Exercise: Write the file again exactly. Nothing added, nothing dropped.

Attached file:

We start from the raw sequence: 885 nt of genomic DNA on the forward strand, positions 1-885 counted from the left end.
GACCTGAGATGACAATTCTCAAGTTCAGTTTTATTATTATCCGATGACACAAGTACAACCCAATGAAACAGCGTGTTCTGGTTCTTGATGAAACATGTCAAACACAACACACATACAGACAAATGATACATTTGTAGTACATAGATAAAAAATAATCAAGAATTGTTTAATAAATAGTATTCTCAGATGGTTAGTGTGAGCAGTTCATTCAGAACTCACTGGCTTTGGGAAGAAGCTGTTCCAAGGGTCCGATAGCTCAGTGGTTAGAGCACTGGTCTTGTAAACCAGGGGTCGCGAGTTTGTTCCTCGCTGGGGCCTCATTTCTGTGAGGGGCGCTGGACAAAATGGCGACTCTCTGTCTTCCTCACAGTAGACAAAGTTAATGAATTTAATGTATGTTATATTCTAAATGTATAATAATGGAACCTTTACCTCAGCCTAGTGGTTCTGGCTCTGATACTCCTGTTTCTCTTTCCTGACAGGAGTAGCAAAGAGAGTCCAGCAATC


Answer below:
We start from the raw sequence: 885 nt of genomic DNA on the forward strand, positions 1-885 counted from the left end.
GACCTGAGATGACAATTCTCAAGTTCAGTTTTATTATTATCCGATGACACAAGTACAACCCAATGAAACAGCGTGTTCTGGTTCTTGATGAAACATGTCAAACACAACACACATACAGACAAATGATACATTTGTAGTACATAGATAAAAAATAATCAAGAATTGTTTAATAAATAGTATTCTCAGATGGTTAGTGTGAGCAGTTCATTCAGAACTCACTGGCTTTGGGAAGAAGCTGTTCCAAGGGTCCGATAGCTCAGTGGTTAGAGCACTGGTCTTGTAAACCAGGGGTCGCGAGTTTGTTCCTCGCTGGGGCCTCATTTCTGTGAGGGGCGCTGGACAAAATGGCGACTCTCTGTCTTCCTCACAGTAGACAAAGTTAATGAATTTAATGTATGTTATATTCTAAATGTATAATAATGGAACCTTTACCTCAGCCTAGTGGTTCTGGCTCTGATACTCCTGTTTCTCTTTCCTGACAGGAGTAGCAAAGAGAGTCCAGCAATC